Yoko Furuno is a woman who moves mountains to make things happen. As the Founder and Executive Director of DOGzHAUS Rescue, Yoko may be known simply as a dog rescuer, but it took a lot of her own hard work, determination and perseverance to get to where she is now.
Yoko arrived from Japan more than 20 years ago to study in the United States, but due to the limitations of her student visa, Yoko was unable to work and provide herself with a sustainable income. Eventually, Yoko got married and gave birth to a beautiful daughter. Although she was still unable to work, she decided to build a life in the U.S. for herself and her child. Yoko was living the American Dream, but her dream turned into a nightmare when she became a victim of domestic violence. Yoko knew if she left her marriage, she would have little or nothing left to her name. Fearing for her life, she packed her few belongings, her daughter and her animals into her car and set out to start a new life as a single mom.
Needing a job, Yoko found work as a newspaper delivery person for less than $30 a day. During this period of her life, Yoko says she felt humiliation and shame. To her dismay, she discovered that no one would lend her a helping hand in her dire situation. Not having much already, Yoko was forced to give up 90% of what she owned, including many of her cherished books. At no point, however, did she ever consider giving up her animals. One thing that kept her pushing herself forward, was to remember that as long as she and her daughter were alive and safe, she had a reason to smile. After finally obtaining her green card, her circumstances took a turn for the better.
Yoko admits she was very shy when she was child, but says that the dogs she grew up with “were always there for (her).” She was so incredibly affected the first time she visited a local shelter to adopt a dog; she left the shelter in tears after realizing how many dogs were basically waiting to be euthanized. Determined to help, she began to volunteer and do whatever she could to network and promote the adoption of shelter dogs.
In the US, there are an estimated 14,000 pet rescue groups and shelters taking in approximately 7.6 million cats and dogs annually. Of that figure, 2.7 million cats and dogs end up euthanized each year. In late 2013, Yoko founded DOGzHAUS RESCUE, a non-profit dog rescue organization. DOGzHAUS not only rescues dogs from animal shelters – prioritizing those who are on the brink of being euthanized – but allows owners, who can no longer keep their dogs, to surrender their dogs to DOGzHAUS. The DOGzHAUS RESCUE team works to find permanent, loving homes for their rescued dogs with qualified owners. They also educate the public about the benefits of adopting dogs from shelters and rescue organizations, and help raise awareness about the importance of the spaying and neutering of dogs. Last but not least, they provide instruction on proper dog care and training – focusing on the particular aspects of each breed – to current and prospective dog owners.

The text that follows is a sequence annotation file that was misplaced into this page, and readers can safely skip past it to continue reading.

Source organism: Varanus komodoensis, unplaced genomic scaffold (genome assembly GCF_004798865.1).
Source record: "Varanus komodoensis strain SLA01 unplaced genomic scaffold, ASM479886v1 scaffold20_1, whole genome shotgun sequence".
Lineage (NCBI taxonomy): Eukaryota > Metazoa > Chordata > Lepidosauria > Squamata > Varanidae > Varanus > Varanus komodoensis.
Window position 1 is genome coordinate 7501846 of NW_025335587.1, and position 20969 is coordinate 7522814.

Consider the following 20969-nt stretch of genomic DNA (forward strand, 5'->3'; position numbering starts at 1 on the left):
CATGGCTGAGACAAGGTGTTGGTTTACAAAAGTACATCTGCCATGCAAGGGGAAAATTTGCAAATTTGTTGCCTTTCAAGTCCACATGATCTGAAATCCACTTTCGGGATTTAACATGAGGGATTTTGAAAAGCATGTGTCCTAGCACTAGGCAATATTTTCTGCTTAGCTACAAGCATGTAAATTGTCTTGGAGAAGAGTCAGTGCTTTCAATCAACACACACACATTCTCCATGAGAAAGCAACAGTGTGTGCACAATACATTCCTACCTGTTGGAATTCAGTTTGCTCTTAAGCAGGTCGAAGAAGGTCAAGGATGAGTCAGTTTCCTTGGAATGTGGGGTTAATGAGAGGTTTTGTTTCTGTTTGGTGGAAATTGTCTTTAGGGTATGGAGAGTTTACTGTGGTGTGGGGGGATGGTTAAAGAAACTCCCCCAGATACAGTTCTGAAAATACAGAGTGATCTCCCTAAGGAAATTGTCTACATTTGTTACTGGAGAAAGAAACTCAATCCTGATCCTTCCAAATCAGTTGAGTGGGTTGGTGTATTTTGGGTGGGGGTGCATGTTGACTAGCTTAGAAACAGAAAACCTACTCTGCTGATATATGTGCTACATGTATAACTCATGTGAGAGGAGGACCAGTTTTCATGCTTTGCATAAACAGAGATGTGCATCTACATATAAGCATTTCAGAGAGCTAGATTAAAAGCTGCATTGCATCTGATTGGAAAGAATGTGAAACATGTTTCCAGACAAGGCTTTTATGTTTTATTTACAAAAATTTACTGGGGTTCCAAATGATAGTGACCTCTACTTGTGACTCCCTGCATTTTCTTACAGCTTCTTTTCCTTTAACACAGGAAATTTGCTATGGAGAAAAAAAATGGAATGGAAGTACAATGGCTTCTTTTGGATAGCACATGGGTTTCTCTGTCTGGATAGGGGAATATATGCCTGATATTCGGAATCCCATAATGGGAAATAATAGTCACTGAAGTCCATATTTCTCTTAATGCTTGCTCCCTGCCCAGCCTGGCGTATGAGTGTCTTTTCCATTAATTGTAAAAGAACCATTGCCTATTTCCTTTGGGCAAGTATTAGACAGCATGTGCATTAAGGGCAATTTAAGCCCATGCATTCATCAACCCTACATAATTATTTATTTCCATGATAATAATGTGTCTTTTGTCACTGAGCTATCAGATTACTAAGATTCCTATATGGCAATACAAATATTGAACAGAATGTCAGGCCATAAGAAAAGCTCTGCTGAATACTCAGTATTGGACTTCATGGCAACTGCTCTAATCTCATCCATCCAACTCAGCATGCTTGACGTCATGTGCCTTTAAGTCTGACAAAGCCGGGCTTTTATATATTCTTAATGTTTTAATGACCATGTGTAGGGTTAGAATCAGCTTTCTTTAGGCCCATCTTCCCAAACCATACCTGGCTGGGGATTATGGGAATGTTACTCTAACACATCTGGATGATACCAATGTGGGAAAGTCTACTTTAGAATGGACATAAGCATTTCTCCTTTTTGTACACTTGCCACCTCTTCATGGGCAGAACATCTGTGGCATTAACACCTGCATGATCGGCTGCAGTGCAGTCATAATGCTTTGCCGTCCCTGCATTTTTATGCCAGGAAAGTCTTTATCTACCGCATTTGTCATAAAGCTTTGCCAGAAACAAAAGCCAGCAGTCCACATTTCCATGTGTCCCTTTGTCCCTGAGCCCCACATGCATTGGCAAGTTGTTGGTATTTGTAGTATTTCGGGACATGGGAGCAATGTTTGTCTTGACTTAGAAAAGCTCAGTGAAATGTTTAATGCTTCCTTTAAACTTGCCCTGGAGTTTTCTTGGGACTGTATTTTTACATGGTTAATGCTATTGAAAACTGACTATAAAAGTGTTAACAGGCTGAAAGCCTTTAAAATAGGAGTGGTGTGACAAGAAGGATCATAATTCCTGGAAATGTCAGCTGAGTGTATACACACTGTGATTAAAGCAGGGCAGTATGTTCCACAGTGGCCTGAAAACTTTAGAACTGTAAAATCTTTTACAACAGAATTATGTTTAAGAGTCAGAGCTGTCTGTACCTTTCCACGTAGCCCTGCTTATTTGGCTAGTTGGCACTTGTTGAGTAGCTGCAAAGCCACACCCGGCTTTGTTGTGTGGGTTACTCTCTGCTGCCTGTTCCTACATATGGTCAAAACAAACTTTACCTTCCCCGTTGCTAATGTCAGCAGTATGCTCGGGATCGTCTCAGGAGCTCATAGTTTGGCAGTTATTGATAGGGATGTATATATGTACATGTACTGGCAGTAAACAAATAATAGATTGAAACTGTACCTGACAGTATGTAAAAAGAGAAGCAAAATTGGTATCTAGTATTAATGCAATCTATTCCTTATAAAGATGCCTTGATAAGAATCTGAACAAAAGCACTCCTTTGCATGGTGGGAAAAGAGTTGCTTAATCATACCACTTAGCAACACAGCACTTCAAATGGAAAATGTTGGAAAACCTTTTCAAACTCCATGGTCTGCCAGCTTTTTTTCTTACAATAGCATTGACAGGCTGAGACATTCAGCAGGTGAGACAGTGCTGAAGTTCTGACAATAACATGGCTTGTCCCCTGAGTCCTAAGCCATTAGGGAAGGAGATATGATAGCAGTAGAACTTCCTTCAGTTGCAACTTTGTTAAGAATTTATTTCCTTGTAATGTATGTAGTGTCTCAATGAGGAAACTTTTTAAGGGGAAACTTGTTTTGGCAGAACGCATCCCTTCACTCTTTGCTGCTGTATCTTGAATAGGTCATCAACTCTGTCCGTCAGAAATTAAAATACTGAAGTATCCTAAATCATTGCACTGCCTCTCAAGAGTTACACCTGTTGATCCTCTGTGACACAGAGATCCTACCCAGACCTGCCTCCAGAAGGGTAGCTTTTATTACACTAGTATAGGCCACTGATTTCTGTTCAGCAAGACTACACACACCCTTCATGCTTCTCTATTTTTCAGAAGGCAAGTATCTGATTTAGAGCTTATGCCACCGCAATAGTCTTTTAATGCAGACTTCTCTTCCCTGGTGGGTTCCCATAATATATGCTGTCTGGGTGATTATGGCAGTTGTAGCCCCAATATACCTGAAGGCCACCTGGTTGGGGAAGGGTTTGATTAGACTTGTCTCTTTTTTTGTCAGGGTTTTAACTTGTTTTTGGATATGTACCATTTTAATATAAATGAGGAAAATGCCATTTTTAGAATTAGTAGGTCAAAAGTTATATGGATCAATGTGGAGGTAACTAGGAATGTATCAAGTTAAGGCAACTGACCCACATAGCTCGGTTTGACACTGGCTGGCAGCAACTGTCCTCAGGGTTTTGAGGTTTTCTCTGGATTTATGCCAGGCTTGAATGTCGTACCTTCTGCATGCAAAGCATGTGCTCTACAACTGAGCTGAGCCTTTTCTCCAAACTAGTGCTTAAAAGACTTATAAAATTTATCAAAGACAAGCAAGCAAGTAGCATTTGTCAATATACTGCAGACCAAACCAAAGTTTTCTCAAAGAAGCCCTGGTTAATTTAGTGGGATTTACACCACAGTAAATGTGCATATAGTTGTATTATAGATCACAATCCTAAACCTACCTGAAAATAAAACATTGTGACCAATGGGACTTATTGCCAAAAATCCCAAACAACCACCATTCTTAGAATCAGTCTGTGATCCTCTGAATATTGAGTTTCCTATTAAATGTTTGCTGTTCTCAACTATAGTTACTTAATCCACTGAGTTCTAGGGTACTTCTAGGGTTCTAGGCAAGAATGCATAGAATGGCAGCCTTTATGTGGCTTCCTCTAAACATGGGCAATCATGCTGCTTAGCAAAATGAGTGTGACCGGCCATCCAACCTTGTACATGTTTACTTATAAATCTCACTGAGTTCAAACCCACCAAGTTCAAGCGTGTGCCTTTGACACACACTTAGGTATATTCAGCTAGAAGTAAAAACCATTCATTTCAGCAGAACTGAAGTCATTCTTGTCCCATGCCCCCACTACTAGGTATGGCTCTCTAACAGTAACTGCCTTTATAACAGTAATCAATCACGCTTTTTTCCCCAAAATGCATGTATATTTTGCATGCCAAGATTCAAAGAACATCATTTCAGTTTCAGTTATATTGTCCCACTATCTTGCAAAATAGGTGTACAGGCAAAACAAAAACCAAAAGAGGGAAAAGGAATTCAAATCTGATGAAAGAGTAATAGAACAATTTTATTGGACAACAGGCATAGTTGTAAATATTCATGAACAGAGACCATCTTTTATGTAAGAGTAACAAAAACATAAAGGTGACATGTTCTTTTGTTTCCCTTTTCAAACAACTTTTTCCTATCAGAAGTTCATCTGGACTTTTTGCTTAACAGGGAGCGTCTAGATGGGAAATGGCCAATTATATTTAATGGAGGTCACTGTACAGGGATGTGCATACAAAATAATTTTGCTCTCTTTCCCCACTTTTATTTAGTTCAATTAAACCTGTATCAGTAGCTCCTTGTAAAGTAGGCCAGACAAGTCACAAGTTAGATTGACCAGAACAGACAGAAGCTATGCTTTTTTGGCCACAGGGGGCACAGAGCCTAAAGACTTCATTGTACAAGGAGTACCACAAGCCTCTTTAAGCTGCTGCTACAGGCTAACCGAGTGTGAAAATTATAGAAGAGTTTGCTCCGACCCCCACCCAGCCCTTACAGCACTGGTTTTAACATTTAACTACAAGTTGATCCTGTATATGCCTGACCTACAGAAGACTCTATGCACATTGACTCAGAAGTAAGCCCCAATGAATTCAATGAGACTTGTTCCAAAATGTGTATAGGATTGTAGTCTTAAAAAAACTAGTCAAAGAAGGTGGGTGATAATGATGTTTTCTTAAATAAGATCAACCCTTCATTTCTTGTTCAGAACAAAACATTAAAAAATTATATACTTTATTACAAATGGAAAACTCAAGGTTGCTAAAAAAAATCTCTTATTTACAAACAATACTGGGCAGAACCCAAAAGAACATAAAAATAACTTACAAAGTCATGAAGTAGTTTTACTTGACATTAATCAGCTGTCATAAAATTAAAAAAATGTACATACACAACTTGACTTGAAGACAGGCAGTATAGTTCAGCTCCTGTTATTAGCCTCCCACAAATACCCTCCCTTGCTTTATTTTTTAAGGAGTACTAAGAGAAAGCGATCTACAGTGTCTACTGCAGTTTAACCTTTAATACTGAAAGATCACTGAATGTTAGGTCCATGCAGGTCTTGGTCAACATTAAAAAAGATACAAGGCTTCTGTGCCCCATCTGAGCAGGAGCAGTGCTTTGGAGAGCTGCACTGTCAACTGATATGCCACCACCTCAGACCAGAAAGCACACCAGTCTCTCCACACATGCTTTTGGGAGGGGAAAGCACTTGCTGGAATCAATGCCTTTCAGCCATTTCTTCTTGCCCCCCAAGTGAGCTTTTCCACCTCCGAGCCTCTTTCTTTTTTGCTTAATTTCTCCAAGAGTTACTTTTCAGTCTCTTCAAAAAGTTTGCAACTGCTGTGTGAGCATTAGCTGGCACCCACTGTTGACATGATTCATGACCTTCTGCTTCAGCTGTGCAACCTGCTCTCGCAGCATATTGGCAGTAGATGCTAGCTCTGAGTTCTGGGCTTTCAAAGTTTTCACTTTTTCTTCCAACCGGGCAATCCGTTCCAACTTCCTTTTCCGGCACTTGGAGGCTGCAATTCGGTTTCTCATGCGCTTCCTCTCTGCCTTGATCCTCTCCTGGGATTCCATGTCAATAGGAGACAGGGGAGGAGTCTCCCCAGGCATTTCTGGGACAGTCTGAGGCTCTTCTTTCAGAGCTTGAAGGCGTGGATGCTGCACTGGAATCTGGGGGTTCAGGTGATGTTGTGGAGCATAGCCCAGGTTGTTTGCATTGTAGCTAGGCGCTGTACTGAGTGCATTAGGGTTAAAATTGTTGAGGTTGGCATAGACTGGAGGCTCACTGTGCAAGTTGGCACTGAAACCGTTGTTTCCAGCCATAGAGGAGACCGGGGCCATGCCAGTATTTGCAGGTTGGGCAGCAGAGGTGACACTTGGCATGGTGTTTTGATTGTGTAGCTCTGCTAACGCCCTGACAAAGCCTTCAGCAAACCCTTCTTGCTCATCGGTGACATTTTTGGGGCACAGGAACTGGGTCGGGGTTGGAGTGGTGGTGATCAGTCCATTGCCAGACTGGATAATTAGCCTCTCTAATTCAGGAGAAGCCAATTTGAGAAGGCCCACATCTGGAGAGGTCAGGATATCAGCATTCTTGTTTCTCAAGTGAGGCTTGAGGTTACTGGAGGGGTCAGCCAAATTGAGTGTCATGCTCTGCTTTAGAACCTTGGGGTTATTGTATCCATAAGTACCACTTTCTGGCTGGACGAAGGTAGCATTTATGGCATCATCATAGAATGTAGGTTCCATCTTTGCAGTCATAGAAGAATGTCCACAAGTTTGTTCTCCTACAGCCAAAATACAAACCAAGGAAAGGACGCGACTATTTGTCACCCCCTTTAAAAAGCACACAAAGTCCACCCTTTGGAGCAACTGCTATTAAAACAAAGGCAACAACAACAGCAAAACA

Always conscious of cost-saving methods, Yoko tackled and completed all of the non-profit paperwork to startup DOGzHAUS RESCUE – without the assistance of an attorney or a CPA. Even now, Yoko completes all of the monthly required financial paperwork, without a CPA. She does this in order to save thousands of dollars so she can use those funds for the many rescued dogs that DOGzHAUS supports. Not only is she a champion for dogs, Yoko has kept a day job to support her family.
Yoko’s outreach and charity has gone beyond dog rescue. When Yoko met a homeless woman, whose dog Yoko had found, she noticed how defensive the woman acted. Yoko understood her; in Yoko’s own brief homeless experience, she had felt insulted and degraded by others. Yoko also saw that the woman’s affinity for her dog was unmatched and that no amount of material items could ever compare to that kind of love. Not only did Yoko reunite the homeless woman and her dog, Yoko is now working with other organizations to help this woman get back on her feet again. Yoko has moved mountains in her personal life, but she also helps move others – both people and dogs – to a better, happier place. Yoko’s tip to anyone who wants to achieve their goals is: “Don’t give up. You can do it!”